In Massachusetts, state officials tried in 1996 to use the state's defective handguns known as "Saturday night specials." A joint Boston Police-ATF study found that these handguns account for seven of every ten firearms traced in U.S. crimes.
A new Texas law, on the other hand, seems to encourage citizens to rove about armed. The measure, which took effect in January 1996, allows Texans to carry concealed weapons to better defend themselves against criminals. Other states are considering similar legislation, with a strong prod that opposes almost all restrictions on firearms.
Initial studies suggested the 1994 Brady law denied gun permits to at least 45,000 felons in its first year. Presumably, the law prevented at least some crimes those felons might have committed. In the short term, though, police, courts, and prisons probably have had a greater impact on crime rates.
In New York City, beat cops began to take greater notice of minor crimes, on the theory that major crimes suspects be caught in the net. The city's falling murder rate suggests these tactics may be paying off. During the first six months of 1996, in fact, no murders were reported in Central Park.
New York police also targeted the drug trade in 1996. A few hundred drug organizations are suspected of causing most of the city's crime. Disrupt those organizations, police believed, and crime rates would go down.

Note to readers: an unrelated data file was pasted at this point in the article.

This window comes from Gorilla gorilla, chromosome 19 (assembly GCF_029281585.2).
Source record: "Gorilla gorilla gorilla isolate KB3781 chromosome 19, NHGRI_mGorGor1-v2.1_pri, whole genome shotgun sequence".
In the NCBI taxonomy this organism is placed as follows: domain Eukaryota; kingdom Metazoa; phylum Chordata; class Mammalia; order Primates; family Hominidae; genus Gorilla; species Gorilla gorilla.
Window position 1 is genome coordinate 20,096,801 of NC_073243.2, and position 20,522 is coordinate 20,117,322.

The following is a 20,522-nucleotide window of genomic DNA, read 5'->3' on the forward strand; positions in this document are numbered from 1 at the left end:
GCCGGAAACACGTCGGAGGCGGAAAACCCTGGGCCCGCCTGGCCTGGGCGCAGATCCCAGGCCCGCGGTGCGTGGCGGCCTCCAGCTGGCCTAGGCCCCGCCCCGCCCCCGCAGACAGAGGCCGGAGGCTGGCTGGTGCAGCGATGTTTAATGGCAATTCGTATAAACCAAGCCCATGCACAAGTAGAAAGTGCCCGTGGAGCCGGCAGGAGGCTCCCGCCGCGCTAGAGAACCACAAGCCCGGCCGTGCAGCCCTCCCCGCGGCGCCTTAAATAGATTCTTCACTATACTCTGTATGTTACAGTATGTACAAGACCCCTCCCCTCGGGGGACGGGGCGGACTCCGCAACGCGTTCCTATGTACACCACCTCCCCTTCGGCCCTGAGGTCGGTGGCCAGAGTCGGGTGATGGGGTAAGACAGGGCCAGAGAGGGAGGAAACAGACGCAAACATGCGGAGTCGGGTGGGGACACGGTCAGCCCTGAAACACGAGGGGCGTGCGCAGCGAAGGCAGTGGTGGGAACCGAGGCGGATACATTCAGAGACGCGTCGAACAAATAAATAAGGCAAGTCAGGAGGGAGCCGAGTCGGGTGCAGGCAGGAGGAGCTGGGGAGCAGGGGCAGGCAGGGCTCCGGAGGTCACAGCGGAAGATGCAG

The department assigned 1,200 additional officers in 1996 to high-crime neighborhoods in Manhattan, Brooklyn, and the Bronx. Federal authorities, patrol officers, detectives, and narcotics investigators worked in teams to break up neighborhood drug organizations, attacking middle- and upper-level dealers together with the usual street-level suspects.
The police claimed dramatic results, though they expected many bankrupt dealers to reorganize eventually and reappear in new locales. "Drug organizations are like cockroaches," Police Commissioner Howard Safir said. "We need to spray them constantly." In a few months. Police identified and put out of business more than 50 drug organizations. Not coincidentally, crime rates in the 14 target precincts fell 20% in the first half of 1996, close to double the overall rate of decline.